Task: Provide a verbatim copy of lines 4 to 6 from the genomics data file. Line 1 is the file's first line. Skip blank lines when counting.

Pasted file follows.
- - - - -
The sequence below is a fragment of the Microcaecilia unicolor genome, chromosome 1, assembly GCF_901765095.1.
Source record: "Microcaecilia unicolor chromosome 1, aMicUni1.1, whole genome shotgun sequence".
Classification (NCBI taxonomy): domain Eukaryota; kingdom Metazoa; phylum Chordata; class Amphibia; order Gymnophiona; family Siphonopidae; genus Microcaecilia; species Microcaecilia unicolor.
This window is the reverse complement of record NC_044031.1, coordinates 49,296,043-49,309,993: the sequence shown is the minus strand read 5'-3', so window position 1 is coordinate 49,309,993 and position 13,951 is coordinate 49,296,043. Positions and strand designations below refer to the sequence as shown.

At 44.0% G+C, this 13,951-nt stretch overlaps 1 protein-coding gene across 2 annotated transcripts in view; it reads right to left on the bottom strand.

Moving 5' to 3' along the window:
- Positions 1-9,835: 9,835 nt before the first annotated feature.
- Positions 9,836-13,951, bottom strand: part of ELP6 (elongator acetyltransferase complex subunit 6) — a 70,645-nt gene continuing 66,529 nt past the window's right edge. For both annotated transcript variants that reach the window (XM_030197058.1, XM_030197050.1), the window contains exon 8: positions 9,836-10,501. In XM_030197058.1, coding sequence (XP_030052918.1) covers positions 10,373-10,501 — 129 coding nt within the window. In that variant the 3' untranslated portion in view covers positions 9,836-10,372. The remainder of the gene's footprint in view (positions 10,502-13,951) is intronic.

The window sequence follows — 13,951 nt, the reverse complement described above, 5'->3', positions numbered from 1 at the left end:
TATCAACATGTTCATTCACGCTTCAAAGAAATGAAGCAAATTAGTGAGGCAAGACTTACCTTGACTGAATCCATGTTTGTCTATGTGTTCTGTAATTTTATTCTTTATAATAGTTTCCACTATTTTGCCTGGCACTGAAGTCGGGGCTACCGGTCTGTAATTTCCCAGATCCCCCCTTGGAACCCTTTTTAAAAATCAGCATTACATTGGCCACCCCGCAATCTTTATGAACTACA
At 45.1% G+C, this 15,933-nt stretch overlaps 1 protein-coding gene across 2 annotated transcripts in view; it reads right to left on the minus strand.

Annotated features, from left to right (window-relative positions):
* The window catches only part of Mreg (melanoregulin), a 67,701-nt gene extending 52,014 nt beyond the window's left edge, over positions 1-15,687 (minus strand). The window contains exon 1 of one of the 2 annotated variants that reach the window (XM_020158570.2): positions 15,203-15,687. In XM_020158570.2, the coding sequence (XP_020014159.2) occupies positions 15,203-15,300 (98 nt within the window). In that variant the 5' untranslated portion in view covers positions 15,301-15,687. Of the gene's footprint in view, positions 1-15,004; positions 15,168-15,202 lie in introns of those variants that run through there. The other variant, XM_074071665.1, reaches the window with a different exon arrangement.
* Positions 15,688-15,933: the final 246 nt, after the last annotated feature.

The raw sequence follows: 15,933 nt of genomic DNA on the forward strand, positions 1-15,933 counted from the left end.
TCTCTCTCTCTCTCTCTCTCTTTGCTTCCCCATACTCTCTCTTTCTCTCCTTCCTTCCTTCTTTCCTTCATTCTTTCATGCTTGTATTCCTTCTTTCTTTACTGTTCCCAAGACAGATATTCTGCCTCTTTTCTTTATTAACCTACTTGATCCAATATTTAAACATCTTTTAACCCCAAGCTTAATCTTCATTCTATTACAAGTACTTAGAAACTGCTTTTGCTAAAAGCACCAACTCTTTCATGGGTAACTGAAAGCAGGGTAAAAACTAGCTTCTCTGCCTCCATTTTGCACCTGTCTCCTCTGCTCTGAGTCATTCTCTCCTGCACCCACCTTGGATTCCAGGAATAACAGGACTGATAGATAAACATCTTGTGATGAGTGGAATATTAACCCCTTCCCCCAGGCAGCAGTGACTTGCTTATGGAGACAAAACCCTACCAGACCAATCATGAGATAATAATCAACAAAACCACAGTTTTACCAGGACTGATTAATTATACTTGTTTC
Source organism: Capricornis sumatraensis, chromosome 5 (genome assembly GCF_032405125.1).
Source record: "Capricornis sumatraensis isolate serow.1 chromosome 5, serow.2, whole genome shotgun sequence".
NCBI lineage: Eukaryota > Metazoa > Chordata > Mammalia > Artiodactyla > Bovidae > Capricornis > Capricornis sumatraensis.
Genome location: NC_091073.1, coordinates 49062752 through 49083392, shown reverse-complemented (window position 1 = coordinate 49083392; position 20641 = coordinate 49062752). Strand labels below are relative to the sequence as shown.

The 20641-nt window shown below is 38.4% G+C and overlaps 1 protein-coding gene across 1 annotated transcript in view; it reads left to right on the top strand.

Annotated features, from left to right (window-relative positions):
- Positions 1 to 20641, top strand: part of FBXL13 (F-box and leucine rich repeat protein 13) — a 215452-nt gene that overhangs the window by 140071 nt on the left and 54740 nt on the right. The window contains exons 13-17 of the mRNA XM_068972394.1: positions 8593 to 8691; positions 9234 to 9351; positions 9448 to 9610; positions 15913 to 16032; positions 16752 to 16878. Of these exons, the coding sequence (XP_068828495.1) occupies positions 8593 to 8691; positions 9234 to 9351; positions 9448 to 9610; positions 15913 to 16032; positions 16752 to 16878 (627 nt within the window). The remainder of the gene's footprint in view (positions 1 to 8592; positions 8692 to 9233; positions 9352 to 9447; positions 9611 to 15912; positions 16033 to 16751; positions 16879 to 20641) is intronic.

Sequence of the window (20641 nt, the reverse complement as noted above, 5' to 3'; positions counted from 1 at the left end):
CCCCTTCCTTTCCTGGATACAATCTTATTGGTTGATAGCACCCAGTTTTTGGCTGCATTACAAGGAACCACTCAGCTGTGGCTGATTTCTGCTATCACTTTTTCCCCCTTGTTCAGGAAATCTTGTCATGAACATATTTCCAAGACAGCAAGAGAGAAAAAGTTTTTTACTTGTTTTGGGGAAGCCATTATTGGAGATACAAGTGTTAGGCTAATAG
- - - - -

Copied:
This window is the reverse complement of record NC_044031.1, coordinates 49,296,043-49,309,993: the sequence shown is the minus strand read 5'-3', so window position 1 is coordinate 49,309,993 and position 13,951 is coordinate 49,296,043. Positions and strand designations below refer to the sequence as shown.

At 44.0% G+C, this 13,951-nt stretch overlaps 1 protein-coding gene across 2 annotated transcripts in view; it reads right to left on the bottom strand.

Moving 5' to 3' along the window: